As we become more selective about where we spend our money, there is growing awareness that a purchase is no longer simply an act of personal gratification, but has essentially become a vote. Outeda explained, “I think this is […] where you see if you built your network and your community over the past years. This is when they actually stand for you and help you.”
With acute awareness of a collective purchasing power, consumers will turn to brands that continue to represent an extension of their own value sets, an embodiment of the type of individual they strive to be.
So, how can brands harness the power of a loyal consumer during a time of crisis? First, we need to understand the root cause of the changes in observed behaviors.
A constant DNA within a changing environment
Within a short time, the global context has drastically changed, hence inducing a forced modification of the very habits at the core of our daily routines.
The first driver of change is the fact that our attention is no longer turned towards the outside world. With recreational places being closed, travel bans and other severe confinement rules, our horizon has become limited to the walls of our homes.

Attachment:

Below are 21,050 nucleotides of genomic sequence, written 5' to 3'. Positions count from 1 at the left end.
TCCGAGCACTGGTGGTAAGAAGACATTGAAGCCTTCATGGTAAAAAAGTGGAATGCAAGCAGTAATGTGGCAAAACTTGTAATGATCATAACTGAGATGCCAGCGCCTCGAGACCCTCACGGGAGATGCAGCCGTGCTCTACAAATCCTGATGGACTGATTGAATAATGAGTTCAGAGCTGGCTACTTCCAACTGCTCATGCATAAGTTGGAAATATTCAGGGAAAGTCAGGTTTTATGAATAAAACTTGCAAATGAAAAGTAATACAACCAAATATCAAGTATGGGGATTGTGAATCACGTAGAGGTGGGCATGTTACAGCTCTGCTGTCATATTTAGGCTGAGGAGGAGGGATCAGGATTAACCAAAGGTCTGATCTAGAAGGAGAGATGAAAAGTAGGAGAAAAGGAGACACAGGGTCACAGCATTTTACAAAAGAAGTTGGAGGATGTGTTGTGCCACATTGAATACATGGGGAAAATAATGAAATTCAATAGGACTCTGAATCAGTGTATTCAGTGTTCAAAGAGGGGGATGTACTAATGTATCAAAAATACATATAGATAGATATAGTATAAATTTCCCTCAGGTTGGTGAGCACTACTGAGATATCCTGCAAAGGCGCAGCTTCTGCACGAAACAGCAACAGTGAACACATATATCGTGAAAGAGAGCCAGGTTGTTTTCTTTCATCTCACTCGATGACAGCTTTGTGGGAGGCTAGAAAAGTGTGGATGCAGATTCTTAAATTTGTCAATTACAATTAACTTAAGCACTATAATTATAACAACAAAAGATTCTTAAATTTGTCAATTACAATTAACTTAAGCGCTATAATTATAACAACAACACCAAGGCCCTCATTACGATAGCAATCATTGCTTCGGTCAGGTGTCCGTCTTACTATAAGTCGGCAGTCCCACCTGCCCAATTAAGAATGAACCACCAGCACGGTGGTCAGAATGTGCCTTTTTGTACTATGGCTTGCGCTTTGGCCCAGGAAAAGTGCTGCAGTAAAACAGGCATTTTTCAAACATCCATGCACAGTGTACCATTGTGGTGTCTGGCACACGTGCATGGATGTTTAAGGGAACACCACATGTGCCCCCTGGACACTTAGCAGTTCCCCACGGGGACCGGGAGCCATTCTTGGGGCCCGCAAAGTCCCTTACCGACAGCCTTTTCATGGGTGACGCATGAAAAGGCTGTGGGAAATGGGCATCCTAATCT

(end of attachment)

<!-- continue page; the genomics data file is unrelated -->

The second element we consider is the inherent behavioral model of major personality types. This personality related trait covers the “Why” aspect of consumption choices, the intrinsic drivers. Simply put, some personalities tend to have a more internal reasons (self-driven), whereas others feel the need to externalize and seek belonging through an external lens.
We all have an Experience Seeker in our social circles. Those tireless travelers who are always on the lookout for the next adrenaline rush or the latest food joint in town. They are down to visit cultural exhibitions and learn about a new artist or artform for self-enrichment. This set of consumers is primarily driven by a search for internal gratification. The experience can be visually shared but is lived solo by its lead actor.
On the other hand, Showcasers live a big part of their life under public eye. They document and share their purchases and excursions, and are not hesitant to provide opinions or reviews on their encounters. “Instagrammable” moments are key drivers for newness. External validation by their identified peer set can be the ultimate push for product adoption and public praise/referral.